3D Printering: Laser Cutting 3D Objects

3D printing can create just about any shape imaginable, but ask anyone who has babysat a printer for several hours, and they’ll tell you 3D printing’s biggest problem: it takes forever to produce a print. The HCI lab at Potsdam University has some up with a solution to this problem using the second most common tool found in a hackerspace. They’re using a laser cutter to speed up part production by a factor of twenty or more.

Instead of printing a 3D file directly, this system, Platener, breaks a model down into its component parts. These parts can then be laser cut out of acrylic or plywood, assembled, and iterated on much more quickly.

You might think laser-cut parts would only be good for flat surfaces, but with techniques like kerf bending, and stacking layer upon layer of material on top of each other, just about anything that can be produced with a 3D printer is also possible with Platener.

To test their theory that Platener is faster than 3D printing, the team behind Platener downloaded over two thousand objects from Thingiverse. The print time for these objects can be easily calculated for both traditional 3D printing and the Platener system, and it turns out Platener is more than 20 times faster than printing more than thirty percent of the time.

You can check out the team’s video presentation below, with links to a PDF and slides on the project’s site.

Thanks [Olivier] for the tip.

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Hackaday Prize Entry: Building A Car, From Scratch, Out Of Foam

Want an impressive example of what a few people can do in a garage? How about building an electric car, from scratch, starting with a gigantic chunk of foam?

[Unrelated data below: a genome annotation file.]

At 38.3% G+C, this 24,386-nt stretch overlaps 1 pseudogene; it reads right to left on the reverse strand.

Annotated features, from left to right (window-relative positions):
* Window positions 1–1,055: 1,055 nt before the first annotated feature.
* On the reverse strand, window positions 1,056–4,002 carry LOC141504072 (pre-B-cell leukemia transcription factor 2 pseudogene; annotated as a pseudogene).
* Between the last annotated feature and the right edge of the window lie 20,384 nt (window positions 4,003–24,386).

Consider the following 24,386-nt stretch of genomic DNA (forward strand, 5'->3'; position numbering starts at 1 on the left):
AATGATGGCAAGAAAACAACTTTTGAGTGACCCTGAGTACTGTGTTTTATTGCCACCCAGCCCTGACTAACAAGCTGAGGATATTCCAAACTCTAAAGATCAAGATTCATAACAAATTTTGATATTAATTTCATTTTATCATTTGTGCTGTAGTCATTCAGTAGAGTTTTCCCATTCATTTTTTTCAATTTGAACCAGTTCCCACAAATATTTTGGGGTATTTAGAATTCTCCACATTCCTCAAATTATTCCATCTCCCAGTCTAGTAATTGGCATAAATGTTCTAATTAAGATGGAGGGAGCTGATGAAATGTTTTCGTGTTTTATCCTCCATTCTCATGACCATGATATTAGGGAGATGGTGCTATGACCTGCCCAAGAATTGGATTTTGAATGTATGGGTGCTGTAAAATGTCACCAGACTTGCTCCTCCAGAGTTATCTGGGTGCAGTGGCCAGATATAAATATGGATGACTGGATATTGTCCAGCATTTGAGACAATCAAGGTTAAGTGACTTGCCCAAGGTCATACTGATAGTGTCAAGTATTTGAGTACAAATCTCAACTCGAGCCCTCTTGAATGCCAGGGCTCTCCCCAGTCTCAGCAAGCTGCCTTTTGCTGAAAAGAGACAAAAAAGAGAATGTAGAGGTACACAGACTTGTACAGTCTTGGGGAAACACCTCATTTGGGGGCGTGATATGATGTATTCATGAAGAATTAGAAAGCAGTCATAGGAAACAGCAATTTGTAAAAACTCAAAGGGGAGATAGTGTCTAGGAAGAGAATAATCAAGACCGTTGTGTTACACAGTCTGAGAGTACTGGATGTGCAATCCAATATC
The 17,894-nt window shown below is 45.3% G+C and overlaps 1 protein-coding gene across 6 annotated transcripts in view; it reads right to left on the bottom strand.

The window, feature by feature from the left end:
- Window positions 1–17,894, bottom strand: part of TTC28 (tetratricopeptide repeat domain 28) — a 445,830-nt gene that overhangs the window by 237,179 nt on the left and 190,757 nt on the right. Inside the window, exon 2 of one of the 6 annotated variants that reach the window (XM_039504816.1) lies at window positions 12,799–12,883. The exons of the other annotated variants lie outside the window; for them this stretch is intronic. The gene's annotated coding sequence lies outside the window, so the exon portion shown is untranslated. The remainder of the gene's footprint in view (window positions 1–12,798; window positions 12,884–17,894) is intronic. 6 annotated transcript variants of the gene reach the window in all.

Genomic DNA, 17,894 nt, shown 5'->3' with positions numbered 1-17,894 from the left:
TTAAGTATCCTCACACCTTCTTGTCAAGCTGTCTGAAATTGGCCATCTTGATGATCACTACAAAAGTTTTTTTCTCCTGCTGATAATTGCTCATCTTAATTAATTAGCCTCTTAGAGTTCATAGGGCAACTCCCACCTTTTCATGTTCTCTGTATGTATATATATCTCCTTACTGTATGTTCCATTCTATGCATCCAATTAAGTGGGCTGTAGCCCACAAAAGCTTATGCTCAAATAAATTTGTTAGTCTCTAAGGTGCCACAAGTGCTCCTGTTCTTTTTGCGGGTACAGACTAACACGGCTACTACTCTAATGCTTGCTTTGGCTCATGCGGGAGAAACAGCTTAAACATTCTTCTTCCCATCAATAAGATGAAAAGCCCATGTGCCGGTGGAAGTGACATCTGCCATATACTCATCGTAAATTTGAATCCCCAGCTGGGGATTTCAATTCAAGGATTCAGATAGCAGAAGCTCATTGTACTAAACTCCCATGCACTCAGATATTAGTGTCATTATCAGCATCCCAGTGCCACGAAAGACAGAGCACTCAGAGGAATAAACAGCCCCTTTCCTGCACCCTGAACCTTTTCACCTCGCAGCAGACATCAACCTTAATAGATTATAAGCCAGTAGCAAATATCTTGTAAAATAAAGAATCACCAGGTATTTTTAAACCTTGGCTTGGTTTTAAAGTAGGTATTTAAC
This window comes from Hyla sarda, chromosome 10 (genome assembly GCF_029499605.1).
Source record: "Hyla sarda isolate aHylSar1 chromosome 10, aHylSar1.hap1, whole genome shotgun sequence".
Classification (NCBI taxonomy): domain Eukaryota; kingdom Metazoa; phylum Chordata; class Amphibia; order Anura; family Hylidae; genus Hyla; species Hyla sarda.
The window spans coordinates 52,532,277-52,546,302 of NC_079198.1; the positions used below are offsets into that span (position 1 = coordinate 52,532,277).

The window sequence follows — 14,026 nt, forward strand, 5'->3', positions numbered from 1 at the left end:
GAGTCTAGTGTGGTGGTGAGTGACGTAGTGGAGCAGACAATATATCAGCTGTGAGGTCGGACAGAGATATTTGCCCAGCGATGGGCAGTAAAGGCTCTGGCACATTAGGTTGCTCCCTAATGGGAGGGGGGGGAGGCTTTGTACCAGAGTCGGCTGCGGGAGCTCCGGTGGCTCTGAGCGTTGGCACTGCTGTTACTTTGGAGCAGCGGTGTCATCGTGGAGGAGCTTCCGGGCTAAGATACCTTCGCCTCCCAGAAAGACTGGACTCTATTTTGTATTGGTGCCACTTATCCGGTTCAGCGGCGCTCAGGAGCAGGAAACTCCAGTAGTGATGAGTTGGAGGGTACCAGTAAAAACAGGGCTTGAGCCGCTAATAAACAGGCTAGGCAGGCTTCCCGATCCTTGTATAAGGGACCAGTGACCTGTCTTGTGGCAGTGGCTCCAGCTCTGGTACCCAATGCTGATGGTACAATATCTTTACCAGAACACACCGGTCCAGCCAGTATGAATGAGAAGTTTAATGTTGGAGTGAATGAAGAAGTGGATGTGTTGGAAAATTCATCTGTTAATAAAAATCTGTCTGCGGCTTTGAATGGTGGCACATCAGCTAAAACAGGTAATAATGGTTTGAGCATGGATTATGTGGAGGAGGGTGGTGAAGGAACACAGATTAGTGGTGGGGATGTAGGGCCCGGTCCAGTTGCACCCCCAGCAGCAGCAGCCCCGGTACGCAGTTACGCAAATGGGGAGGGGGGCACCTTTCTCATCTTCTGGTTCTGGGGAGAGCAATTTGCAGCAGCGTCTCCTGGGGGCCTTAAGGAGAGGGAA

The Luka EV from [MW Motors] had a few project aims: it should be all-electric, naturally, with a top speed of 130km/h or 80mph. It should have a range of over 300km, and it should look good. That last line item is tricky; it’s not too hard to build an electric car, but to make one look good is a challenge.

The design of the car actually started out as a digital file. A large block of foam was acquired and carefully carved into the desired shape. This foam is covered fiberglass, and parts are pulled off this fiberglass mold. This is a great way to do low-volume production – once the molds are complete, it’s a relatively simple matter to build another body for a second Luka EV.

With all the lights, accessories, windows, and trim installed, it’s time to put this body on a chassis. This was welded out of square tube and serves as a test rig that can be independent of the mess of fiberglass. In the chassis are batteries, suspension, motor controllers, and wheels loaded up with hub motors. It works well, even with one motor.

There’s a lot more to this project, including a great guide on building a road legal car in the UK. The team isn’t based in the UK, but it’s a much more friendly environment for ‘small series’ vehicles. The requirements are easy to meet – “have a horn”, for example – but there are a lot of them.

Already the car is beautiful, and that’s just with it sitting on a trailer. We can’t wait to see this thing hit the road.

The 2015 Hackaday Prize is sponsored by: